So what about fungicide application on corn in Wisconsin? We have compiled a 3-year dataset where we have looked at return on investment when using fungicide in fields where little disease was active (< 5% NCLB ear-leaf severity) or where diseases active (>5% NCLB ear-leaf severity). When NCLB was active, we found that there was a positive yield response when using fungicide about 74% of the time with an average yield gain of 5.4 bushels per acre (Figure 5). When disease activity was low, that positive yield response dropped to just 32% with little gain over zero bushels (Figure 5).

How about the return on investment in the current corn market? If we consider the current corn pricing and a fungicide cost of $10 to $14, Figure 6 shows that in Wisconsin a positive return on investment (ROI) occurs about 50-65% of the time when disease is active on ear-leaves (Figure 6). When disease is not active, the odds of positive ROI drop to just 12% – 20%. For a full discussion and explanation, I would encourage you to watch this video about corn disease and fungicide applications in Wisconsin.

Also be aware that in some cases, application of fungicide in combination with nonionic surfactant (NIS) at growth stages between V8 and VT in hybrid field corn can result in a phenomenon known as arrested ear development. The damage is thought to be caused by the combination of NIS and fungicide and not by the fungicide alone. To learn more about this issue, you can CLICK HERE and download a fact sheet from Purdue Extension that covers the topic nicely.

For information on fungicide efficacy for NCLB you can consult fungicide efficacy trial data in Wisconsin BY CLICKING HERE. You can also consult the National Corn Disease Working Group fungicide efficacy table that was recently updated. The fungicide efficacy table can be found BY CLICKING HERE.

Summary

While it is earlier than normal to see NCLB in Wisconsin, I would encourage people to be patient in managing this disease with fungicide. Remember that conditions are going to be hot and dry over the next 1 – 2 weeks, which will dramatically slow the progress of NCLB. Also, considering that the best response out of a fungicide application seems to be between VT-R2, and the issues with fungicide plus NIS application between V8 and VT, I would suggest holding off for any fungicide applications until closer to VT. With the price of corn grain comparatively lower than in years past, one application of fungicide is about all that Wisconsin farmers can afford, therefore I would maximize that application and apply it as close to the VT growth stage as you can. As you approach that growth stage, continue scouting and consider if the disease is active. If it isn’t active and the weather pattern continues to be hot and dry, a fungicide application may not be needed at all.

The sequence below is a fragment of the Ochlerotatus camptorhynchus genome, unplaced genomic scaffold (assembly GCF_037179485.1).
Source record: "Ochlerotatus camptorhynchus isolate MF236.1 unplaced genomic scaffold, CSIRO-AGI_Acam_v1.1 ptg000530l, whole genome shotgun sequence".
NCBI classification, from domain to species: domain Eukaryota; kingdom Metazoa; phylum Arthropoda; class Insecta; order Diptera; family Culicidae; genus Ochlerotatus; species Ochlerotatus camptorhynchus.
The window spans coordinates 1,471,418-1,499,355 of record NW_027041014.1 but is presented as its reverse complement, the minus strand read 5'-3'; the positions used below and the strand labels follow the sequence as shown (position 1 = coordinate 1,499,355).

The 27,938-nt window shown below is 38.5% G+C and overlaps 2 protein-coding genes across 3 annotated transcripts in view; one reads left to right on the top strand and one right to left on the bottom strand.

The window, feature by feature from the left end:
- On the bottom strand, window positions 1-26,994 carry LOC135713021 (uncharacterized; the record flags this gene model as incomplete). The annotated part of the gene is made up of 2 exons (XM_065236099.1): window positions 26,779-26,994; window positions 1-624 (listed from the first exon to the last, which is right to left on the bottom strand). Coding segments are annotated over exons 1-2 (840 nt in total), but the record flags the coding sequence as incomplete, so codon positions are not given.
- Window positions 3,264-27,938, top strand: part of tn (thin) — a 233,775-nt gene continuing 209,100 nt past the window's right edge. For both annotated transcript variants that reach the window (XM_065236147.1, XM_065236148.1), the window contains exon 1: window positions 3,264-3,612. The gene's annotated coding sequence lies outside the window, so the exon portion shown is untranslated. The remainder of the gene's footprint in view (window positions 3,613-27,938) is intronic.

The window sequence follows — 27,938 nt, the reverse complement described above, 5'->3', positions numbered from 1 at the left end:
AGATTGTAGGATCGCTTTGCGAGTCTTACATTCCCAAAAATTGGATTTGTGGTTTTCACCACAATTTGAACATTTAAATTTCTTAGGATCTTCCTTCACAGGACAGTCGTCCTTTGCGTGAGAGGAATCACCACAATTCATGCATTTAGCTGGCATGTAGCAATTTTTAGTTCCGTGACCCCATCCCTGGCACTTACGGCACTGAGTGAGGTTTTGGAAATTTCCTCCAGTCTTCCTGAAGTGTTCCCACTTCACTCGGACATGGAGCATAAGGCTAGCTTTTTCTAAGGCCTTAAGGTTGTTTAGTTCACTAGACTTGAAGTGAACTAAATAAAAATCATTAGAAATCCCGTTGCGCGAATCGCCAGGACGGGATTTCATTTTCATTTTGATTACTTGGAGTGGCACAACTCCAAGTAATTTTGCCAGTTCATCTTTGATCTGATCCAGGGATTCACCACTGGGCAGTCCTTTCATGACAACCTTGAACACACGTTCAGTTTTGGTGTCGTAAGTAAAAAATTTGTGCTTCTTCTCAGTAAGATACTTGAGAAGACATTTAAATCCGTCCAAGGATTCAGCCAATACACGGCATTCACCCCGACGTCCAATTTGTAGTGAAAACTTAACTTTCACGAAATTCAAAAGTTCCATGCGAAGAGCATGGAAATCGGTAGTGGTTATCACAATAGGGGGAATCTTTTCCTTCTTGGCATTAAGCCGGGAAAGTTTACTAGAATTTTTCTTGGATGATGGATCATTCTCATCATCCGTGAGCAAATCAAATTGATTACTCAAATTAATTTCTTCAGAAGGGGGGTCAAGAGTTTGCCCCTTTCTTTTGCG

Wisconsin Corn Disease Management Update Video

Corn Disease Management UpdateDamon L. Smith, Extension Field Crops Pathologist, University of Wisconsin-Madison

Now that the corn crop has been planted, you are probably thinking about disease and pest management once the crop emerges. After the 2015 field season, disease management is on everyones mind. To complicate this issue, corn prices are low. Is a fungicide application going to be worthwhile in this market? Watch this video to learn about potential corn disease issues in Wisconsin and what we have learned about using fungicide on field corn in the state.

Corn Diseases of 2015 and Should I Spray Fungicide?

Damon L. Smith, Extension Field Crops Pathologist, University of Wisconsin

The phone has been ringing a lot lately and the primary questions are:

  • What corn diseases should I be concerned with this year in Wisconsin?
  • Should I spray a fungicide? And If so, what product and timing?

Lets start with the first question. As far as foliar disease issue, I think we need to scout closely for northern corn leaf blight (NCLB) in Wisconsin. The Midwest is already seeing high levels of this disease and it is showing up in the lower canopy in corn fields in southern Wisconsin. Remember, that this disease can be easily confused with Goss’s wilt. Earlier this season I wrote a post about differentiating these two diseases. I encourage you to revisit that post as a refresher. In addition to NCLB, our scouting has revealed a second foliar disease present in the lower and mid-canopy of the corn crop. That second disease is eyespot. Lets talk about NCLB and eyespot in a little greater detail.

Figure 1. NCLB Lesions on a corn leaf

Figure 1. NCLB Lesions on a corn leaf

Northern Corn Leaf Blight (NCLB): The most diagnostic symptom of NCLB is the long, slender, cigar-shaped, gray-green to tan lesions that develop on leaves (Fig. 1).  Disease often begins on the lower leaves and works it way to the top leaves.  This disease is favored by cool, wet, rainy weather, which has seemed to dominate lately. Higher levels of disease might be expected in fields with a previous history of NCLB and/or fields that have been in continuous and no-till corn production. The pathogen over-winters in corn residue, therefore, the more residue on the soil surface the higher the risk for NCLB.  Management should focus on using resistant hybrids and residue management.  In-season management is available in the form of several fungicides that are labeled for NCLB. However, these fungicides should be applied at the early onset of the disease and only if the epidemic is expected to get worse.

Figure 2: A computer simulation of 5% NCLB severity on a corn leaf.

Figure 2: A computer simulation of 5% NCLB severity on a corn leaf.